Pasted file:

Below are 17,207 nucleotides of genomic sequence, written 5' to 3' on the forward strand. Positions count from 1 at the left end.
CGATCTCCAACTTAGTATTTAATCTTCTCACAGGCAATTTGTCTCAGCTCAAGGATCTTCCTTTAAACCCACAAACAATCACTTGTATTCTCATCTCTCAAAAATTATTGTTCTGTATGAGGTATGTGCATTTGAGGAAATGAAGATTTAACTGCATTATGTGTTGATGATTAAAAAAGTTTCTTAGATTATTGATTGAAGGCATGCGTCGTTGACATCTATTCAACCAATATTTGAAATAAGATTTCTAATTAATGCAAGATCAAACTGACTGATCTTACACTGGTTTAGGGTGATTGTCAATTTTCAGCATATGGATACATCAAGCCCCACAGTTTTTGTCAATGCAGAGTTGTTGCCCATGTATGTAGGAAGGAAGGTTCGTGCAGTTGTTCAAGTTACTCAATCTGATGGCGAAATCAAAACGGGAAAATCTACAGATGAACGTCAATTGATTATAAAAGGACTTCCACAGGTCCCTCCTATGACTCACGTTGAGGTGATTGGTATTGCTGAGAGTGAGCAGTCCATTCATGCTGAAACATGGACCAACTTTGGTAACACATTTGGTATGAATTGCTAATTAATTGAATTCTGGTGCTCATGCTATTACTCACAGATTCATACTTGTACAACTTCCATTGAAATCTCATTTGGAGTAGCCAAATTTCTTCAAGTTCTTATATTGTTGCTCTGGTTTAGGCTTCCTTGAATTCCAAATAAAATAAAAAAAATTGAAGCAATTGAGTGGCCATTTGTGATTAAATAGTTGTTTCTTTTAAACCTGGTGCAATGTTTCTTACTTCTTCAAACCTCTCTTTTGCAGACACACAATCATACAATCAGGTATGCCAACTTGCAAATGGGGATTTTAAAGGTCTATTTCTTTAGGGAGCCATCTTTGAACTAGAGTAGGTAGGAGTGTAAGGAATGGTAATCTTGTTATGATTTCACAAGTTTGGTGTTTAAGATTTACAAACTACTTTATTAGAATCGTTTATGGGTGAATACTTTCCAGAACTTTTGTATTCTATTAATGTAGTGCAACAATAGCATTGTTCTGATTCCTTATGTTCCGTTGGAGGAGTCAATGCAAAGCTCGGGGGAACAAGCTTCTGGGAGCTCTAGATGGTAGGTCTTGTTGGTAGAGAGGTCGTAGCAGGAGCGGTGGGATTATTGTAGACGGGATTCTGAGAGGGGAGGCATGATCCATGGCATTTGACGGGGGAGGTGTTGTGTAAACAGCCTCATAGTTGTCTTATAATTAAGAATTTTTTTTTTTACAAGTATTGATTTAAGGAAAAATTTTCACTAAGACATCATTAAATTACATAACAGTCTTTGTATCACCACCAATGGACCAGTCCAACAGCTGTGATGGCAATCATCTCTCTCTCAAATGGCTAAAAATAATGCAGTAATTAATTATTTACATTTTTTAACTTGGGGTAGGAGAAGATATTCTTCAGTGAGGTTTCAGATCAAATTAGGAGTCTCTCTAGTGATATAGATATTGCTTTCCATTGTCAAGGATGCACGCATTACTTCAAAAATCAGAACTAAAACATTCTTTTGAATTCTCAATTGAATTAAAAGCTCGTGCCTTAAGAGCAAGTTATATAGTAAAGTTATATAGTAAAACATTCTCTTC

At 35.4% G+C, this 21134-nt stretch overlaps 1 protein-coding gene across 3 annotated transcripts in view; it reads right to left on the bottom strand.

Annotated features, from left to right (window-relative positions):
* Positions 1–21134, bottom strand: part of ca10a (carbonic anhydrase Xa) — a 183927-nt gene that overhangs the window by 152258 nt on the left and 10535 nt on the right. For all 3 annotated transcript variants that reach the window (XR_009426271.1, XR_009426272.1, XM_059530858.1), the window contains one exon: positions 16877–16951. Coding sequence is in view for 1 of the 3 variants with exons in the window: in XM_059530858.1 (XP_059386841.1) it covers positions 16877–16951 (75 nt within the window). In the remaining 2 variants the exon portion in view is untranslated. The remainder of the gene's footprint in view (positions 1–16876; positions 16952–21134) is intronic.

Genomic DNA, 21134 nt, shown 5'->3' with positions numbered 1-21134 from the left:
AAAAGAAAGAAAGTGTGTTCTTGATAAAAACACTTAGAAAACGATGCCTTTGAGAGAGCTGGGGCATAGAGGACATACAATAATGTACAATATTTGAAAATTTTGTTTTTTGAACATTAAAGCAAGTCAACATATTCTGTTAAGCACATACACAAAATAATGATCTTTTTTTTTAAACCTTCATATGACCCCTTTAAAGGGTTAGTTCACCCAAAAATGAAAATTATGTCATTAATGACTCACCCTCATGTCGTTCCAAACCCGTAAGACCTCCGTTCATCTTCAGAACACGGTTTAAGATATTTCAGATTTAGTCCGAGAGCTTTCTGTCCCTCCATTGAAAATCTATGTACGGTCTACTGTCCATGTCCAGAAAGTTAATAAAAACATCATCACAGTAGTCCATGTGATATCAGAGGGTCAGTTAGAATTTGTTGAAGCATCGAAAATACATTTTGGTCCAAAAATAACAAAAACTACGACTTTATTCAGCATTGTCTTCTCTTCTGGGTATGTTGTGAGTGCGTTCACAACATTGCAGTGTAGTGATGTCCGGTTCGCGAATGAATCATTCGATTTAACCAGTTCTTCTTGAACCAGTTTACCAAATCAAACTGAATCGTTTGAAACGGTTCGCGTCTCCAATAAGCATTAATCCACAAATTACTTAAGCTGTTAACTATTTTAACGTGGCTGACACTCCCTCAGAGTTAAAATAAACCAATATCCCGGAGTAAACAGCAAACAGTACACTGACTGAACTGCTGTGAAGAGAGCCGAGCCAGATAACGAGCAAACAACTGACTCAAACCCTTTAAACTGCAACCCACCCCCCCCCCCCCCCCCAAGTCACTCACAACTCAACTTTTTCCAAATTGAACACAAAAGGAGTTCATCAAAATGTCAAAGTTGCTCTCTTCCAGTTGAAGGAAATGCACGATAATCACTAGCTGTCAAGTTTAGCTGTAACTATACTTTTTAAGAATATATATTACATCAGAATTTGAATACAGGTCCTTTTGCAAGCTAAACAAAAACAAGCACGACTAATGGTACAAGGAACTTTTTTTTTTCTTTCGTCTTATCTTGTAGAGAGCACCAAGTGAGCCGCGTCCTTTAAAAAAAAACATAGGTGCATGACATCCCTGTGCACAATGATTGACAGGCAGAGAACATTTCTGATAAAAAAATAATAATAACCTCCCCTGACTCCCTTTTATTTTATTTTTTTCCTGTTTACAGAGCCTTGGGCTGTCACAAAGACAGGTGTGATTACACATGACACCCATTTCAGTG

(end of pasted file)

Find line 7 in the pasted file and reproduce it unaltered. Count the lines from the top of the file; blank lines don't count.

AAAAGAAAGAAAGTGTGTTCTTGATAAAAACACTTAGAAAACGATGCCTTTGAGAGAGCTGGGGCATAGAGGACATACAATAATGTACAATATTTGAAAATTTTGTTTTTTGAACATTAAAGCAAGTCAACATATTCTGTTAAGCACATACACAAAATAATGATCTTTTTTTTTAAACCTTCATATGACCCCTTTAAAGGGTTAGTTCACCCAAAAATGAAAATTATGTCATTAATGACTCACCCTCATGTCGTTCCAAACCCGTAAGACCTCCGTTCATCTTCAGAACACGGTTTAAGATATTTCAGATTTAGTCCGAGAGCTTTCTGTCCCTCCATTGAAAATCTATGTACGGTCTACTGTCCATGTCCAGAAAGTTAATAAAAACATCATCACAGTAGTCCATGTGATATCAGAGGGTCAGTTAGAATTTGTTGAAGCATCGAAAATACATTTTGGTCCAAAAATAACAAAAACTACGACTTTATTCAGCATTGTCTTCTCTTCTGGGTATGTTGTGAGTGCGTTCACAACATTGCAGTGTAGTGATGTCCGGTTCGCGAATGAATCATTCGATTTAACCAGTTCTTCTTGAACCAGTTTACCAAATCAAACTGAATCGTTTGAAACGGTTCGCGTCTCCAATAAGCATTAATCCACAAATTACTTAAGCTGTTAACTATTTTAACGTGGCTGACACTCCCTCAGAGTTAAAATAAACCAATATCCCGGAGTAAACAGCAAACAGTACACTGACTGAACTGCTGTGAAGAGAGCCGAGCCAGATAACGAGCAAACAACTGACTCAAACCCTTTAAACTGCAACCCACCCCCCCCCCCCCCCCCAAGTCACTCACAACTCAACTTTTTCCAAATTGAACACAAAAGGAGTTCATCAAAATGTCAAAGTTGCTCTCTTCCAGTTGAAGGAAATGCACGATAATCACTAGCTGTCAAGTTTAGCTGTAACTATACTTTTTAAGAATATATATTACATCAGAATTTGAATACAGGTCCTTTTGCAAGCTAAACAAAAACAAGCACGACTAATGGTACAAGGAACTTTTTTTTTTCTTTCGTCTTATCTTGTAGAGAGCACCAAGTGAGCCGCGTCCTTTAAAAAAAAACATAGGTGCATGACATCCCTGTGCACAATGATTGACAGGCAGAGAACATTTCTGATAAAAAAATAATAATAACCTCCCCTGACTCCCTTTTATTTTATTTTTTTCCTGTTTACAGAGCCTTGGGCTGTCACAAAGACAGGTGTGATTACACATGACACCCATTTCAGTG